Unlike her 2018 debut, the London-based Dutch singer-songwriter’s second album, Cleaned The Windows, is all original material, and also two tracks longer, van Essen accompanying herself on Spanish guitar and/or piano with various contributors proving additional instrumentation along the way.
It opens with the strummed slow waltzing, sad piano ‘Two Strangers’, a musing on a relationship’s premature fading with separation (“Will love die when it’s only just begun…And did you tell me not to wait, dear/Unmoving like a tree in spells of rain”), a theme continued in the more uptempo ‘I Waved, You Waved’ (“weeks have passed and I don’t know you/Anymore/Can’t you see that we are through…I asked for secrets, you gave me your doubts/And they weigh me down”). The downbeat tenor persists with the guitar and keys-backed ‘Spelling Lonely’ (“Let me tell you how to spell lonely/It’s spelled just how it sounds/Weeks of no real conversation/Of words rarely found”) with its musical hints of ‘Jealous Guy’ and, guessingly related to when she first moved to London, that sense of trying to find ways to pass the time, adding an autobiographical note as she sings “If your surname starts with van/Work three jobs, keeping nonchalant/Keep as busy as you can”.
Staying introspective and with perhaps a hint of Cohen , the slowly swaying fingerpicked folksy, fluttering piano and strings-coloured Americana of ‘23/32’ opens with how “Two years ago when i was 23/I looked to the future but I couldn’t see it” and proceeds to ponder on growing older (“People in their twenties wondering if they’re happy/People in their thirties having therapy/At 40 you’ll be free/At 48 maybe”) before ending on the positive but pregnantly open note of “at 32 I fell in love with you”.
In reviewing her first album, I drew comparisons with Kate McGarrigle and they are equally apposite here on the beguiling melancholia of ‘For The Singing’, a song about loss and grieving (“You’ve gone to a place we can’t follow, you’ve left us for/The playground and for the singing…And every day we think of you”) that embraces clarinet and euphonium into its palette. Loss can give way to new beginnings, which seems to underpin the bittersweet circling guitar pattern of ‘A New June’ that balances the sadness captured in the quilting imagery of “and all the things that were said/I’ve sewn into the bed spread/Each stitch a word but in three weeks/ I will have reached the border” with the coming of a new spring and, from there to the simple acoustic fingerpicked notes of the tenderly sketched ‘In The Morning’ (“In the morning at the kitchen table/I study the pattern on a china cup/Stem, node, shoot, bud, petal, leaf/I’m spilling coffee on the table top/Today I would write to you/If only I had words to use”) where, once more, initially negative notes are supplanted with a positive sense of release (“yesterday I woke in my bed/To the sound of birds’ wings clapping overhead/My heart cries louder than the seagull…The river carries water to the sea/The birds carry my words”).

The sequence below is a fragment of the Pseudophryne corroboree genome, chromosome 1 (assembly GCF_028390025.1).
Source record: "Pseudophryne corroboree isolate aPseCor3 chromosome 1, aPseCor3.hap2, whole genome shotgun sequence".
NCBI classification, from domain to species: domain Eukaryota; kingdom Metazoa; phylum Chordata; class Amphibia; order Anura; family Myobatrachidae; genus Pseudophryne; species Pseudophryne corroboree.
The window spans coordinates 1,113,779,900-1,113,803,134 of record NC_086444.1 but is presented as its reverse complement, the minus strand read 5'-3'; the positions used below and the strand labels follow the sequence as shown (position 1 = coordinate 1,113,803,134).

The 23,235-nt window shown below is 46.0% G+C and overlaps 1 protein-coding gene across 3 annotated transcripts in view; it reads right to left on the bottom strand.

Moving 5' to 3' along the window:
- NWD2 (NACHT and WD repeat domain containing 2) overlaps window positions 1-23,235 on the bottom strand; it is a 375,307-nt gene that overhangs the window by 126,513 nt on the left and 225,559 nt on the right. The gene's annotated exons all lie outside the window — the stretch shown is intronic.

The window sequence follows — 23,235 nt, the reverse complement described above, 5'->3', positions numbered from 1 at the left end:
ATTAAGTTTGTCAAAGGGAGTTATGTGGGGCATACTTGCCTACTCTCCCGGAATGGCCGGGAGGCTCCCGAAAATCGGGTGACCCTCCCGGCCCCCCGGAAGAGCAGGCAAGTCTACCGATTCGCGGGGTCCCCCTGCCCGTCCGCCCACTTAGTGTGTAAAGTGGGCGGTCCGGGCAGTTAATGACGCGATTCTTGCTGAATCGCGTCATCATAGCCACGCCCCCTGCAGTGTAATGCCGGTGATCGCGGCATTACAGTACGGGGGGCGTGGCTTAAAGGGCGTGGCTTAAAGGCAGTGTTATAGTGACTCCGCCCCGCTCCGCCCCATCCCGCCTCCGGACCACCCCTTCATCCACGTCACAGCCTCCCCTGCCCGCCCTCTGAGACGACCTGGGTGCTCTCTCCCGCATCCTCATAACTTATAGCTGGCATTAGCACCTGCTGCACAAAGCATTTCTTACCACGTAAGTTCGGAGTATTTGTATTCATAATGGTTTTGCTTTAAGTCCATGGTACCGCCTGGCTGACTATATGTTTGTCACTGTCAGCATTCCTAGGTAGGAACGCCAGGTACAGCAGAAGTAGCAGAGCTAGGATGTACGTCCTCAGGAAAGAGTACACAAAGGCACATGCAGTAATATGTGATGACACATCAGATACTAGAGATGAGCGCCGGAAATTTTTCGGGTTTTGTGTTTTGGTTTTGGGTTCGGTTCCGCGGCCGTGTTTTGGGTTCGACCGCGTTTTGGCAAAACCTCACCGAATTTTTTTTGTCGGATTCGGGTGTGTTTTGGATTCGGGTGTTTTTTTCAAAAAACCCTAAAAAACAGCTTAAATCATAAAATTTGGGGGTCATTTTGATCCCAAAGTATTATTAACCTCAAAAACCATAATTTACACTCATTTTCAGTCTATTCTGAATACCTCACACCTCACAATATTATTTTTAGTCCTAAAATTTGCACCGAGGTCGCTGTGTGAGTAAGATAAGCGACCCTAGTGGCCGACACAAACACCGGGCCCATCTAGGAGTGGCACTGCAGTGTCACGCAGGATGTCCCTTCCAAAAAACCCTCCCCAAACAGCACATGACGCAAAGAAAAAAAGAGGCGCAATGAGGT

She sustains that theme of waiting for things to return to life as the album works towards its end, first with the lilting gentle sway of ‘Count the Days’ (“In the winter months you crave the sun/And count the days till May begins/You wait for warmer days”) and the promise of better things. On the circular guitar patterns, cascading scales and soaring vocal notes of ‘The Sun Moves Around’, from whence the album title comes, it follows the seasons of life and the warming of the sun in the company of faces found, its observation that words too are gold echoed in the echoey piano tinkled ‘Words’ where they are also “like cool clear streams of water” on a song that feels like a quiet acceptance of time passing and letting your thoughts be clouds in a low hanging sky as Rachel Finegan’s trumpet brings a burnished warmth to the final notes.
Earlier, looking back to childhood dreams of the world ahead, she asks her younger self, “will you still write songs and will you be strong”. I would say the album offers a very reassuring yes.
Artist’s website: www.gerivanessen.com
‘In The Morning’ – official video: